At the first sound of rain in the distance, does your bird spread its wings, welcoming the pending downpour, or does it run for the nearest hiding spot? Although it is not essential for a bird to bathe every day, a good soaking does promote healthy skin and feather conditions.
Many owners have learned that when it comes to bathtime, each bird prefers its own method of bathing. Birds often let their owners know when and how they like it.
There is no “right” way to bathe a bird. The varying responses bathtime elicits depend on the bird’s own level of comfort. Whether a bird likes to take a dip in its water dish or loves a misting from a spray bottle, bathtime is a fun experience to share with your bird.
Bring On The Rain
Showers not only get your bird nice and soaked, they are also a good way to bond with your bird. Many owners enjoy showering with their birds, because birds learn by observing flock members – including you.
Most owners utilize a shower perch sized to fit their bird. “It is important to choose a perch with the appropriate-sized diameter to secure the bird’s footing while showering,” said Angel Modica-Baty, secretary of the Buffalo Hookbill Association in New York. Shower perches should suction securely to the shower wall or door and away from the direct stream of water.
Other perches stand upright in the bottom of the tub to prevent falling. The bird catches the drops off of you, and the perch allows the bird to move in and out of the droplets. Avoid the use of human soaps and shampoos unless specifically recommend by an avian veterinarian. Soaps, shampoos, creams and perfumes can be harmful to birds.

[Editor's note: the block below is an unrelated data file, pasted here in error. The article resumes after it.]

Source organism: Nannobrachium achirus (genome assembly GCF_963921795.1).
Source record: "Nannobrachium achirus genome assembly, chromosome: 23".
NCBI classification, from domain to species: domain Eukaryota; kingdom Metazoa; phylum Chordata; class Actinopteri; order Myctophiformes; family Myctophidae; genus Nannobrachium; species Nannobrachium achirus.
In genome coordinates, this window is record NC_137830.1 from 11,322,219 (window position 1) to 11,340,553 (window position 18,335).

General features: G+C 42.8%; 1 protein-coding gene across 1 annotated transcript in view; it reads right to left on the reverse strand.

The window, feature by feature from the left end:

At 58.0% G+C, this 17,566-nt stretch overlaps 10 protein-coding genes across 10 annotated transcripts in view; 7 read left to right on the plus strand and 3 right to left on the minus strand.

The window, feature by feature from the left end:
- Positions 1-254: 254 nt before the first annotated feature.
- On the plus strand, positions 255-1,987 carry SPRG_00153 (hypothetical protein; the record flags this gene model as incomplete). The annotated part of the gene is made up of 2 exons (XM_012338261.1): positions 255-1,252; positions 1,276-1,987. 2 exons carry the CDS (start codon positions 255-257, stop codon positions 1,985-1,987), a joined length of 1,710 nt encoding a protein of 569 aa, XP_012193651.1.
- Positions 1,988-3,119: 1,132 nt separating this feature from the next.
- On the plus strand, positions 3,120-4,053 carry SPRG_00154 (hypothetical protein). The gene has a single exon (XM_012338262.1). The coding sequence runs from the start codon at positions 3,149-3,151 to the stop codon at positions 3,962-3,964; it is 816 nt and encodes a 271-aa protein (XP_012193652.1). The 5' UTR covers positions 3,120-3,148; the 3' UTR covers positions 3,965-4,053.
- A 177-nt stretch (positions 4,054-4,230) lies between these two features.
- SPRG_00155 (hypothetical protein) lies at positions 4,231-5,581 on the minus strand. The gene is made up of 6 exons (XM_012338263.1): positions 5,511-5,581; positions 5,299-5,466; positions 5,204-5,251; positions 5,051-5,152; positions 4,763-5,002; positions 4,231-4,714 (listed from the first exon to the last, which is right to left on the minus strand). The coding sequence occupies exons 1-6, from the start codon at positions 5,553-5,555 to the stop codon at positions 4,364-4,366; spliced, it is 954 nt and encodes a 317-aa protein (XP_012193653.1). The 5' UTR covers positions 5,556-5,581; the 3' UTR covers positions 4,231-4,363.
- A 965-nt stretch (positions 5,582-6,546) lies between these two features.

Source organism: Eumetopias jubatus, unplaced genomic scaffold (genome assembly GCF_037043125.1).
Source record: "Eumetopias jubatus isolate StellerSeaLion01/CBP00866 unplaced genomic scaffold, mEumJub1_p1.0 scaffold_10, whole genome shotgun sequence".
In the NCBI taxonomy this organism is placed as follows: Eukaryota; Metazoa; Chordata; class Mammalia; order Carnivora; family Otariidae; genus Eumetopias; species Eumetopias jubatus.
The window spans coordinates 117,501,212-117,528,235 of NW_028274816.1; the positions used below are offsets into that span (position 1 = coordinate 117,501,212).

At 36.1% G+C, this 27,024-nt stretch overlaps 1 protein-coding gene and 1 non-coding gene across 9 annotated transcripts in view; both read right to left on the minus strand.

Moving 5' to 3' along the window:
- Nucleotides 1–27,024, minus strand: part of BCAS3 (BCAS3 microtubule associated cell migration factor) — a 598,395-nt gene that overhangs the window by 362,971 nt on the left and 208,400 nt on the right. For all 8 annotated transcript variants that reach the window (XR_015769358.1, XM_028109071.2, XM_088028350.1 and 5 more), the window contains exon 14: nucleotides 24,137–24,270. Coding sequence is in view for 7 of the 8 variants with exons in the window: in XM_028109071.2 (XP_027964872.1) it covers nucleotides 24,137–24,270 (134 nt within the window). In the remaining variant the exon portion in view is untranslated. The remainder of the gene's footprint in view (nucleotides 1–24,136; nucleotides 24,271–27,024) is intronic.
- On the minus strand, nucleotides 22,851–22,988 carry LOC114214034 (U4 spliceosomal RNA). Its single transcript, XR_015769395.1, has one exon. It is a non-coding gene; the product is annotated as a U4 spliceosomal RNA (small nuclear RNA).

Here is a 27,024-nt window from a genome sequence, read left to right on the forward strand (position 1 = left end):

The prospect of a shower gets some birds so excited they become quite vocal. Some birds spread their wings while happily singing, screeching and becoming louder than the shower itself. Diana Holloway of the Amazona Society said, “For an Amazon parrot, bathing is one big fiesta. They like to be drenched in the shower – wings spread, head bobbing, screaming with joy. The fun starts when the wings drape over their face to get the last drops.”
Florida resident Terri Ton’s Vosmaeri Eclectus, Isabel, relishes her shower experience. “Isabel turns all around to make sure she gets every last feather wet. She even lifts her wings to make sure the fine mist of water hits everywhere,” she said. “If I turn on the shower, she comes running across the floor to the bathroom and waits for me to say ‘Step up.’ If you say the word ‘shower,’ she yells out and goes into the bathroom.”
Being thrust into the shower might frighten some birds or reluctant bathers. Start off with a gentle mist of lukewarm water from a spray bottle instead. Merliee Hook, vice president of the Kansas-based club Parrot Education and Entertainment People, maintains a flock of Amazon parrots, parrotlets and cockatiels. She recommended owners get in on the act:
“While you are spritzing with a spray bottle, spread and flap your arms, sing, laugh, and in general act like an Amazon that is having a good time. Your bird may look at you like you’ve lost your mind, but it will more than likely decide that if you’re having that much fun, maybe he will give it a try as well.”
Never spray water directly at your bird. Point the nozzle above the bird and spray a fine mist that falls onto it.